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15 June 2020

Don’t be trapped in ‘The Man Box’: learn about healthy masculinity this Men’s Health Week

Happy Men’s Health Week! Running from 15 to 21 June, this global event highlights what it means to be a healthy male – for everyone who identifies as a man.

Last week, we highlighted why it’s so important to focus on men’s health, with some sobering statistics about the state of health of men and boys in Australia. Did you learn some new ‘man facts’?

While these statistics show it’s vital for males to focus on their physical and mental wellbeing, there’s so much more to consider when it comes to men’s health. How men understand and express their masculinity is a crucial element of being male, and it has implications for both individuals and society as a whole.

The Man Box is alive and well in Australia

A 2018 study focused on the attitudes to manhood and the behaviours of young Australian men aged 18 to 30. It found that men feel pressure to behave in certain gendered and socially driven ways.

This was called ‘The Man Box’ – ‘the set of beliefs within and across society that place pressure on men to be a certain way – to be tough; not to show any emotions; to be the breadwinner, to always be in control, use violence to solve problems; and to have many sexual partners’.

While most of the young men surveyed disagreed with the Man Box beliefs, a large number did agree with some of these attitudes, including being strong, not showing vulnerability, always being in control and men being the primary providers at home.

Read a summary of The Man Box findings and see how your beliefs compare to those of wider society. 

The health effects of The Man Box are real

These traditional traits of masculinity – strength, suppressing emotions and self-reliance – have actually been shown to have a negative effect on how some men manage their health. According to The Man Box, young men who most strongly agree with these rules:

So if you subscribe to some or all of The Man Box beliefs, it’s likely that your health will be adversely affected in some way. 

There are many ways to be a man in Australia. Research from VicHealth, the state’s health promotion foundation, shows that healthier expressions of masculinity, in all their diversity, are a key way to promote gender equality and improved wellbeing for everyone.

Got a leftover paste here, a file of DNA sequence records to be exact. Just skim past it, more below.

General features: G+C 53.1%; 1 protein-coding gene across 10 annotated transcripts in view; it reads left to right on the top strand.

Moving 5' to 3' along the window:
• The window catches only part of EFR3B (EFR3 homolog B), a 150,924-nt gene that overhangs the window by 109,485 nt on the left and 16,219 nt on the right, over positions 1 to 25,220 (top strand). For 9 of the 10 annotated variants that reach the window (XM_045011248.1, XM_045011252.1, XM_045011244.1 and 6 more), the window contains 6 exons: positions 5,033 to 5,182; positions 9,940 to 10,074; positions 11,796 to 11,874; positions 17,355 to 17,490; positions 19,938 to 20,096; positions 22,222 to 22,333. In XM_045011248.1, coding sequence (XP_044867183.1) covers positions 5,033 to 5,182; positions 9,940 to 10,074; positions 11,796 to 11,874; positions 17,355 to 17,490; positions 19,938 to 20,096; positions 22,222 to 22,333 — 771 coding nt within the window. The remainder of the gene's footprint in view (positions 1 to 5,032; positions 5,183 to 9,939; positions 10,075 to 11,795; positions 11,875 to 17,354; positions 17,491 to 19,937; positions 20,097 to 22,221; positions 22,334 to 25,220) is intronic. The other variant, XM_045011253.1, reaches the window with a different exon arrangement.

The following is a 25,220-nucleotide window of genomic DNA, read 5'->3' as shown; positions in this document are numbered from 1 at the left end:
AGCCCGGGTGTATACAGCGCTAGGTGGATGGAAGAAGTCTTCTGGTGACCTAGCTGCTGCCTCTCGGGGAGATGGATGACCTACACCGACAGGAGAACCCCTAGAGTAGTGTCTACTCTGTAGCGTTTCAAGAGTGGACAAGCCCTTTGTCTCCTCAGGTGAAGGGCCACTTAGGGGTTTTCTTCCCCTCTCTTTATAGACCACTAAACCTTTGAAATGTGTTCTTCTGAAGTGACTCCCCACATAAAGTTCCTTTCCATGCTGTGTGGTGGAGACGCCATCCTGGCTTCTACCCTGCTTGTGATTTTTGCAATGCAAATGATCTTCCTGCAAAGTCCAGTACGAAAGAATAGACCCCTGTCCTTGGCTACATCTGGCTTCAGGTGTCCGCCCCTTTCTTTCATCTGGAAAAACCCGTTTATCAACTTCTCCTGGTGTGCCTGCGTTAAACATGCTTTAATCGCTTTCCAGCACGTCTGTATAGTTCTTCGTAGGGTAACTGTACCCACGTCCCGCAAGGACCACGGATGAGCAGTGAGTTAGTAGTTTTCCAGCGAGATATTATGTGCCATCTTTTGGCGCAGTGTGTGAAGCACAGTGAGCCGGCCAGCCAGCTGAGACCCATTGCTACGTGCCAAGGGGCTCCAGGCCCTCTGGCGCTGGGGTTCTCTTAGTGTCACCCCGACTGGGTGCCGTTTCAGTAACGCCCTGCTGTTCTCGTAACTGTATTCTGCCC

So stop and think about your attitudes towards things like aggression and control, rigid gender roles, self-sufficiency, and heterosexuality and homophobia. How do you react in tense situations, how in touch are you with your emotions, what are your expectations of relationships and what do you think defines a ‘real man’?

Chat to your friends and family about how you interact and influence each other. Is there an opportunity to be a role model for your mates? Are you susceptible to peer pressure and following the crowd when it comes to unhealthy attitudes to relationships, sex and women?  

Then consider how these beliefs change your behaviour and how well you look after your own health.

Hasan’s story

Hasan Muttakin is a third-year Civil Engineering Student and Deakin Wellbeing Ambassador. He chatted to us about his evolving experiences of masculinity and why it’s so important to focus on men’s heath:

‘Growing up in a South Asian country and a society where someone going through mental health issues is generally considered as weak and often ignored by the community, I never knew something like Men’s Health Week existed.

Probably because of having diverse perspectives and recovering from depression myself, I was able to be a part of the Wellbeing Ambassador team at Deakin, where part of our job is to spread the word that you are not alone.

Having read last week’s blog post about Men’s Health Week, I was surprised to see the stats on men’s health. Our health is something that should not be ignored and the earlier you seek help the better.

At Deakin, we have a wide range of services to support students. To all my peers and everyone reading this, I highly recommend you make use of the available supports as they exist for your purpose. Take a step forward and look after yourself. Like in aircrafts, put the life-jacket and breathing mask on yourself first before helping others.’

Celebrate Men’s Health Week with us – and remember that support is available

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